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Rules for Writing Numbers in an Essay

Updated July 20, 2017

Four p.m. or 4 p.m.? 1950s or 1950's? Writing an essay or paper can be challenging enough. Start to consider the various formatting rules that exist for including numbers in your essay, and you might find yourself overwhelmed by the conventions of writing. Fortunately, these rules are actually fairly straightforward and easy to remember. Review and practice them and they'll soon become second nature, allowing you to spend less time thinking about guidelines and more time thinking about your writing.

Standard Numbers

When writing numbers in your essay, the general rule is that whole numbers below 10 should always be spelt out. You would assert that there are "three cars" or "eight baseballs." Numbers 10 and above should be written in numeral form: "21 bugs," "52 cards." When a number below 10 is grouped with a number above 10, the rule for the higher number takes precedence: "8 to 12 weeks."

Statistical Measures

Exact statistical measures, such as percentages, decimals, and mathematical operations, should always be written in numeral form. For example, "The success rate is 8%," "Fill 5.5 cartons," or "Divide the answer by 2."

Chronology

Use numerals for dates, times, and ages. For example, "October 27, 1986," "4 p.m.," or "37 years old." Spell out the number when writing out a time, such as "eleven o'clock."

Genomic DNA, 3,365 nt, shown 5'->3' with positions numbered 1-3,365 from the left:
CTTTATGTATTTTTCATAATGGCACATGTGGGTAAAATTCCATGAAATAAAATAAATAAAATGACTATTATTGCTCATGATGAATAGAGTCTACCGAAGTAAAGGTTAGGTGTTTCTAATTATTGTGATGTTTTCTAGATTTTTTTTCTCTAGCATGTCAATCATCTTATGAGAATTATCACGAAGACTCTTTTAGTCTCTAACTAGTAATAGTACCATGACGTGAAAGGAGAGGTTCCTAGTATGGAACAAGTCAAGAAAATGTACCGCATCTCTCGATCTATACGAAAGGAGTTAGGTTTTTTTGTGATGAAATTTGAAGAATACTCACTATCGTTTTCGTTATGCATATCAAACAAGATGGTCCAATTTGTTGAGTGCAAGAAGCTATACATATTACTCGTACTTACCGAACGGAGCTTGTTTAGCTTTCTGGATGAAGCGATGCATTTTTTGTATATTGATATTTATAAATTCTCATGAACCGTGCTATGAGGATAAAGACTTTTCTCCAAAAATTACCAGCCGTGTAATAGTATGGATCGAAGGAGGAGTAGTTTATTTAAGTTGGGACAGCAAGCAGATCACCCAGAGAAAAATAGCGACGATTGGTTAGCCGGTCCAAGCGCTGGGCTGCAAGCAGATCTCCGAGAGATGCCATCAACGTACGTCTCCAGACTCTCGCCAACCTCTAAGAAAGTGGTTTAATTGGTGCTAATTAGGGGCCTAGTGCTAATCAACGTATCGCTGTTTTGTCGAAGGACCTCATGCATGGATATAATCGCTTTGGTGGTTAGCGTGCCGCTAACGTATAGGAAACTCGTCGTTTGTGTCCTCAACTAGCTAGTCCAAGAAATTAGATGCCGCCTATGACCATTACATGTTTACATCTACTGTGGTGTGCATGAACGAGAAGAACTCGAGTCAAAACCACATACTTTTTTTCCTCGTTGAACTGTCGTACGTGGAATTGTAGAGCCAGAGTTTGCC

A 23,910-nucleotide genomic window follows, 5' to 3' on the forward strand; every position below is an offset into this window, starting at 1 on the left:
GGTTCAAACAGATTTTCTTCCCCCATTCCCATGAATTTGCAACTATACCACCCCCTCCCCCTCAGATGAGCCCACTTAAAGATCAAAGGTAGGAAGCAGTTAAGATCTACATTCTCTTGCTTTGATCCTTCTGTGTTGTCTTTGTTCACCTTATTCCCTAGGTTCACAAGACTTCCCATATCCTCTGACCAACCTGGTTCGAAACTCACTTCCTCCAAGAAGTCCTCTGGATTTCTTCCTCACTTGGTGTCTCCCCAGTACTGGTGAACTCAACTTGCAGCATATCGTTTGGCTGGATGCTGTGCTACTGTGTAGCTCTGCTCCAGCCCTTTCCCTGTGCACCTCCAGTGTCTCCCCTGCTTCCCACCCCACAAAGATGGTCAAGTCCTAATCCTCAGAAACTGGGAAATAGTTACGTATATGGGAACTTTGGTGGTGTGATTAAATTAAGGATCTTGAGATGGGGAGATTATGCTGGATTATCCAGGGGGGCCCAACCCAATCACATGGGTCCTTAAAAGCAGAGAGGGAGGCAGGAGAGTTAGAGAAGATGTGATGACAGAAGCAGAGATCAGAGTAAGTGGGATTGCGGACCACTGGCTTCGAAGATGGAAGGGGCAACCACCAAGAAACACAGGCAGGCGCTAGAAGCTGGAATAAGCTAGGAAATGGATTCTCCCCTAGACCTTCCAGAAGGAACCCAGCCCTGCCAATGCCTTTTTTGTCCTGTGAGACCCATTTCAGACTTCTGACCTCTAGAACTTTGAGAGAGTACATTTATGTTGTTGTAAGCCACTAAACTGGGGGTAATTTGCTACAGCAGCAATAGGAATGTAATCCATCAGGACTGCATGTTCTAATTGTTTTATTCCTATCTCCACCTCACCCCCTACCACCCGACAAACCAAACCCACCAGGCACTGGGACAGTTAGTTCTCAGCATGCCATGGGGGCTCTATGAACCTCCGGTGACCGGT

Identification Numbers

Identification numbers should be written as numerals: "Room 7," District 4," "Channel 22."

Years

Write years and decades in numeral form. Something might take place in 2005 or in the 1990s (decades do not use an apostrophe before the "s"). Centuries can be spelt out ("fifteenth century") or written in numeral form ("18th century").

Beginning of Sentence

Numbers that begin a sentence should always be spelt out: "Sixty-seven movies were released last month." However, for prose purposes, avoid using numbers at the beginning of sentences.

Inexact Numbers

Spell out rounded or inexact numbers. Also spell out common fractions. You might say there were "about a thousand" people at a gathering, or that "one-quarter of the audience found it funny."

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About the Author

A transplanted New Yorker currently living in Boston, Kevin Ryan is a new face in the professional writing industry. He graduated with a Master of Arts in human development from Boston College, where he served as sports editor for The Observer and a columnist for The Heights, the school's premier independent student newspaper.